Turkey-Syria earthquake DEC appeal: Daniel Craig fronts donation drive for earthquake victims

Daniel Craig has starred in a TV advert telling the public they “can and must” help after earthquakes claimed more than 20,700 lives in Syria and Turkey.

The former James Bond actor, 54, urged Britons to donate to those “in desperate need of life-saving support” in an advert shown after the ITV evening news.

He lent his support to the Disasters and Emergencies Committee (DEC), which is co-ordinating a joint fundraising appeal by 14 British humanitarian charities, after the earthquakes on Monday.

The actor said: “Millions of the Syrian families affected now had already been forced to flee their homes due to years of brutal conflict there.

“And even for those miraculously saved, what do their futures hold?

“They are in desperate need of life-saving support from around the world. Their own homes are no longer safe.

“The Disasters Emergency Committee charities and local partners are on the ground, but urgently need more resources to respond to a disaster of this incredible scale.”

Actress Tamsin Greig appeared in a similar film shown on the BBC while Sir Michael Palin and the Rev Richard Coles are voicing audio clips to be broadcast on Friday.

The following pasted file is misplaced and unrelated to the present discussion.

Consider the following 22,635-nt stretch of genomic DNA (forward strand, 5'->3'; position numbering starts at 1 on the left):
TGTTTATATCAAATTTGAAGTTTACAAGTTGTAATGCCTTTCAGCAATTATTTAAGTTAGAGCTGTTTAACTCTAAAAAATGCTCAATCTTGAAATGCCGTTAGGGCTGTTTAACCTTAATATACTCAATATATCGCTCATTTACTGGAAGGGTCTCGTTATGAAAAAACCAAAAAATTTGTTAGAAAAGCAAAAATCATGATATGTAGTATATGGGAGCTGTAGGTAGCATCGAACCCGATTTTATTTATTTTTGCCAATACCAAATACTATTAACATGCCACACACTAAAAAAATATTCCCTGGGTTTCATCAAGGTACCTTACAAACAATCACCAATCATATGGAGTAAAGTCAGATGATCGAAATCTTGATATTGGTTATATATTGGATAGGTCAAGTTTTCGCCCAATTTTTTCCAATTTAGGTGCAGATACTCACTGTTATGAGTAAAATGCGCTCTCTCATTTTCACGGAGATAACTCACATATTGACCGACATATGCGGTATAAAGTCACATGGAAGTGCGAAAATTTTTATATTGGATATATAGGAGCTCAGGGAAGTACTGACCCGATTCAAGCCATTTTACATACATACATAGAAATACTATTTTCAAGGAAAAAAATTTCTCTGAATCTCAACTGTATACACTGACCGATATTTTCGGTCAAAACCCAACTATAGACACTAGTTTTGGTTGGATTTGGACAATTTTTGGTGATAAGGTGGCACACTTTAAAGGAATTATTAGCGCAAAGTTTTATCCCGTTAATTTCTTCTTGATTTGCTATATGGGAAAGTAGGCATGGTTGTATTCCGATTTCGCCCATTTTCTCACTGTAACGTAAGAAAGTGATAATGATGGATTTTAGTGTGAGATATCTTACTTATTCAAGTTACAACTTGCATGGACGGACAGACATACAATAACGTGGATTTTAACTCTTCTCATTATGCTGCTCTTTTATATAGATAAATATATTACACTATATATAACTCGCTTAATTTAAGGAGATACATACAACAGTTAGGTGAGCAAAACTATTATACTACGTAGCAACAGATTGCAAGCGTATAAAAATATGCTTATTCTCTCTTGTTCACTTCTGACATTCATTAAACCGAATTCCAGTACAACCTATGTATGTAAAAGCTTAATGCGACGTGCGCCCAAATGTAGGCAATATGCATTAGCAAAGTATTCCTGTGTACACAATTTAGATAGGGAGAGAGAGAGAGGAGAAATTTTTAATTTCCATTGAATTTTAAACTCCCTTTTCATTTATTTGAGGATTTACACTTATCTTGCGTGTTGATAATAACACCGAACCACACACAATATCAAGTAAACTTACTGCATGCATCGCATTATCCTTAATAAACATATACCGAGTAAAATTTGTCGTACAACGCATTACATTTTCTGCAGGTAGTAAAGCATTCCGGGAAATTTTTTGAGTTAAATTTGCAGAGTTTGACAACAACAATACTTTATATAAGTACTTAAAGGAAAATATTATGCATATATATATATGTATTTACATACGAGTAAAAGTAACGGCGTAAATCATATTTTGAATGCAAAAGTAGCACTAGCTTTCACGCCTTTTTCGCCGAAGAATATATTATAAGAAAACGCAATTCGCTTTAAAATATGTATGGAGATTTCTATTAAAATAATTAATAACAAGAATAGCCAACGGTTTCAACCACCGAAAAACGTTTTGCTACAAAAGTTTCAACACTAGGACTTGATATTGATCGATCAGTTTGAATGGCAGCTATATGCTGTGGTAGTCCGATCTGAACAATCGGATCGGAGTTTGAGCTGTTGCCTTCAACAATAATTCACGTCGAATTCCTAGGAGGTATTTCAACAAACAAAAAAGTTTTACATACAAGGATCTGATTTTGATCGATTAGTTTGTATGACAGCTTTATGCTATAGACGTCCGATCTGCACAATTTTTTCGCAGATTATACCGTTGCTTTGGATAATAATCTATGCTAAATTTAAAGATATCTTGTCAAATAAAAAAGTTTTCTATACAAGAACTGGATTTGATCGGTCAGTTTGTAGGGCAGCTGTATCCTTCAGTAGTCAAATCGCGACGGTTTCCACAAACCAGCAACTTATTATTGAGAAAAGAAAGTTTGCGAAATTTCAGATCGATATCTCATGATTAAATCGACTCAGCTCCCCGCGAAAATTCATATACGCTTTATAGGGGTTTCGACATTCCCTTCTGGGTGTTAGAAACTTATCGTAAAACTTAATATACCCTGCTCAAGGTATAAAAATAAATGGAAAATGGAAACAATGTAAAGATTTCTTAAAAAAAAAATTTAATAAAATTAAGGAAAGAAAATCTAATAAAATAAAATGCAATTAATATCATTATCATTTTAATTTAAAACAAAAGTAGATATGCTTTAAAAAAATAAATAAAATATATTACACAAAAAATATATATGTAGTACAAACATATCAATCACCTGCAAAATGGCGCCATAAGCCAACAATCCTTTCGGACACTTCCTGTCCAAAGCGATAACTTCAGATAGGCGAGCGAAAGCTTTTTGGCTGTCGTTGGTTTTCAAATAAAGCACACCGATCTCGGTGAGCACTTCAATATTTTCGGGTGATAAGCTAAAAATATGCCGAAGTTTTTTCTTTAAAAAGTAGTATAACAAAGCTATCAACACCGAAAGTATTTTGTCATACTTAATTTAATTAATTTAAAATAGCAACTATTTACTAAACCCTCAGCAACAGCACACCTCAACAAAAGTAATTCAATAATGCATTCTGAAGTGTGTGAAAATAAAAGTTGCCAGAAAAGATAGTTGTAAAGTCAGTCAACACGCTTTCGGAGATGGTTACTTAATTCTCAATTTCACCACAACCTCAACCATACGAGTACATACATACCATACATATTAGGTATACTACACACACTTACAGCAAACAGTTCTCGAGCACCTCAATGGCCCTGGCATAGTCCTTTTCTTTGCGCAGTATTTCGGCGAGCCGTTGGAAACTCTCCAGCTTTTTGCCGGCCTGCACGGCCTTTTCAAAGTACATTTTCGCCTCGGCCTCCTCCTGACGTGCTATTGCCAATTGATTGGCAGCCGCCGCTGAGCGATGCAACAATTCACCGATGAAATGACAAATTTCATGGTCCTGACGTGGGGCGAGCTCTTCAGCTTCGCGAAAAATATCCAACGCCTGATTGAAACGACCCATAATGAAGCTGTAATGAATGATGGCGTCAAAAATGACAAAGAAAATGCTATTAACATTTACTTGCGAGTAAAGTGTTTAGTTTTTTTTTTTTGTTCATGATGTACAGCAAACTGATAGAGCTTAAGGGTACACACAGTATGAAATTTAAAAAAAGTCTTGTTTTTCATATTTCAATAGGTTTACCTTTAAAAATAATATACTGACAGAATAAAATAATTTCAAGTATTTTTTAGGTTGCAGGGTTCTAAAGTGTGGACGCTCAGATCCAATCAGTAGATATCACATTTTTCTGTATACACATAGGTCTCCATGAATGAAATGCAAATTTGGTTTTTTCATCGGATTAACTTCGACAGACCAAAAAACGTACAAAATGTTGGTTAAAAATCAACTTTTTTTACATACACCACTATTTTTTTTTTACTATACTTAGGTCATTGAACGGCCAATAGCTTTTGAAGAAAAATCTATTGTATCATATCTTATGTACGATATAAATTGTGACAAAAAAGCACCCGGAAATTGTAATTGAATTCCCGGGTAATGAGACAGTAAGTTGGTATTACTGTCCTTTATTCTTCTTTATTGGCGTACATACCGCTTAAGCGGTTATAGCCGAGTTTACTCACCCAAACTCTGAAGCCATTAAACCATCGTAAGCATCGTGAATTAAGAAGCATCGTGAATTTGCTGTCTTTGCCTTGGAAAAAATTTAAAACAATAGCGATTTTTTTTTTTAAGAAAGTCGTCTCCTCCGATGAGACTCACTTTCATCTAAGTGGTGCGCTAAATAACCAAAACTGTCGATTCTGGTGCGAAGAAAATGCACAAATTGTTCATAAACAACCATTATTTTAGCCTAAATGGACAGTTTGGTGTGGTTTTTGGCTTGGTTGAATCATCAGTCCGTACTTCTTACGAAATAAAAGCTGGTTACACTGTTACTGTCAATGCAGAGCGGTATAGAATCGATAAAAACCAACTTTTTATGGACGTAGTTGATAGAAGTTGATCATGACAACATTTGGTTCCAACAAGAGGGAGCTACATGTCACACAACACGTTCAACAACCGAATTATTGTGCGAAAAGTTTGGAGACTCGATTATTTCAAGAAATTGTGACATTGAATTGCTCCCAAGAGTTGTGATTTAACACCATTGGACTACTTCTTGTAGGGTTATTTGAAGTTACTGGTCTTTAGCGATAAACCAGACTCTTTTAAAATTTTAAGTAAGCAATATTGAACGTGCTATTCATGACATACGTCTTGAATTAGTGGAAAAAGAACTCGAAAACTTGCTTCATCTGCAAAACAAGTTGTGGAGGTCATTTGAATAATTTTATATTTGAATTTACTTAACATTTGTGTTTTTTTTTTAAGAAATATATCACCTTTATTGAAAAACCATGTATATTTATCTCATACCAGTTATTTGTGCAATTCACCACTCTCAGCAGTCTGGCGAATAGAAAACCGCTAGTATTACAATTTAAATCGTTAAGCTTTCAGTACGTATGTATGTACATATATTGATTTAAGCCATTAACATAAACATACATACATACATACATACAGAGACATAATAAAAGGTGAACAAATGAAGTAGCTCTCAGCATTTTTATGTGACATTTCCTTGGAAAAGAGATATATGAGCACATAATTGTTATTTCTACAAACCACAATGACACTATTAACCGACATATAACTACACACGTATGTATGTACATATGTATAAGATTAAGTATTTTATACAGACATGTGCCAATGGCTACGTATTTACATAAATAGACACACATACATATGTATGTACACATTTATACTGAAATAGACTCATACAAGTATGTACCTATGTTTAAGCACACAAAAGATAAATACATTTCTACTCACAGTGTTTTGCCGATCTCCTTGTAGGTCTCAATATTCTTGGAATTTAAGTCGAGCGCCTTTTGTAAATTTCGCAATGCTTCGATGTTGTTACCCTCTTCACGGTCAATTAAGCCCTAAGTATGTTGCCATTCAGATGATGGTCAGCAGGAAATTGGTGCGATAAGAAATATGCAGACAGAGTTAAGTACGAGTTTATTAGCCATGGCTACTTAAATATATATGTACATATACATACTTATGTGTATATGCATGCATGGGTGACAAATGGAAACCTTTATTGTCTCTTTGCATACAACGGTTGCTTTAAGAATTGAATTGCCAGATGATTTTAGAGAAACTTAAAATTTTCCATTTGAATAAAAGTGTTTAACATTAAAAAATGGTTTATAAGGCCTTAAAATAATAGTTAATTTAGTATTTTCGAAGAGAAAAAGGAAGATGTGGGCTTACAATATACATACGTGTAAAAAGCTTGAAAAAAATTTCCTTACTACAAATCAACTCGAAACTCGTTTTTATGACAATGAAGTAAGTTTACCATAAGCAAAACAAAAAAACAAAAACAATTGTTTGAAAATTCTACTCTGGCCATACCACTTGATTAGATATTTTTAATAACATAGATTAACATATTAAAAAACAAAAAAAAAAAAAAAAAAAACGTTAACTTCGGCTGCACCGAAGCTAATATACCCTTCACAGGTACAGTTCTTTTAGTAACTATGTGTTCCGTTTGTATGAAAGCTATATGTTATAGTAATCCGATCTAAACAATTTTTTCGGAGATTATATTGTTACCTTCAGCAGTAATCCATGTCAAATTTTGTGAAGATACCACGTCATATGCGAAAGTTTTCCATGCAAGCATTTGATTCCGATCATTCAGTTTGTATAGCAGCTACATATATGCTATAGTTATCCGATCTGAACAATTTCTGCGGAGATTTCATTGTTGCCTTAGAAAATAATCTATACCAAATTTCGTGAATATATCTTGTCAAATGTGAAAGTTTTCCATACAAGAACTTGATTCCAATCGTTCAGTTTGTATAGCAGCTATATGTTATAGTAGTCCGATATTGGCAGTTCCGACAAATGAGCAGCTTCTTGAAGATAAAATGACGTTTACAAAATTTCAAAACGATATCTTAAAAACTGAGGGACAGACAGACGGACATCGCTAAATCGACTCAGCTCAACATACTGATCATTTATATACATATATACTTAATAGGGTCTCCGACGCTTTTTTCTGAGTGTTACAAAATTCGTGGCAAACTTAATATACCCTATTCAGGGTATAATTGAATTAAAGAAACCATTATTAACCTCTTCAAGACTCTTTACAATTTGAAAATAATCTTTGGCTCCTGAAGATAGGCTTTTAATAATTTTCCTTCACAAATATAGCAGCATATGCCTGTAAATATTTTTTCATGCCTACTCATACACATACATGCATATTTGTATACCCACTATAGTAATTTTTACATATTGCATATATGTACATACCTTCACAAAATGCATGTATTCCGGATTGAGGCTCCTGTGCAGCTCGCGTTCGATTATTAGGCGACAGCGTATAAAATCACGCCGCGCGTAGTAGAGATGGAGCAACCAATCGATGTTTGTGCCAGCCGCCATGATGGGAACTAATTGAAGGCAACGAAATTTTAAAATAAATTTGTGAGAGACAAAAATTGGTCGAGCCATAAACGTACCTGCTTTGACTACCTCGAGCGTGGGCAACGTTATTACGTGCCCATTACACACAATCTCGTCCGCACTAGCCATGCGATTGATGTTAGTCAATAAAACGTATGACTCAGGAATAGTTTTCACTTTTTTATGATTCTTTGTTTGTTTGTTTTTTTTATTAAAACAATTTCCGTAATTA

The government is matching all donations made by the public to the DEC appeal to a total value of £5 million.

The DEC said it expects humanitarian needs to grow in the coming days, with access to shelter, clean water and warmth all potential issues.

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For more details on how to donate visit the DEC's donation page here.

More survivors were rescued from beneath the rubble of collapsed buildings on Thursday.

WHO's incident response manager Robert Holden said a lot of people are surviving “out in the open, in worsening and horrific conditions."

"We’ve got major disruptions to basic water supplies, we’ve got major disruption to fuel, electricity supplies, communication supplies, the basics of life,” he said.

“We are in real danger of seeing a secondary disaster which may cause harm to more people than the initial disaster.”

In the Turkish city of Malatya former journalist Ozel Pikal, who took part in the rescue efforts, said he thinks at least some of the victims froze to death as temperatures dipped to minus 6C.

“As of today, there is no hope left in Malatya,” Pikal said by telephone. “No one is coming out alive from the rubble.”

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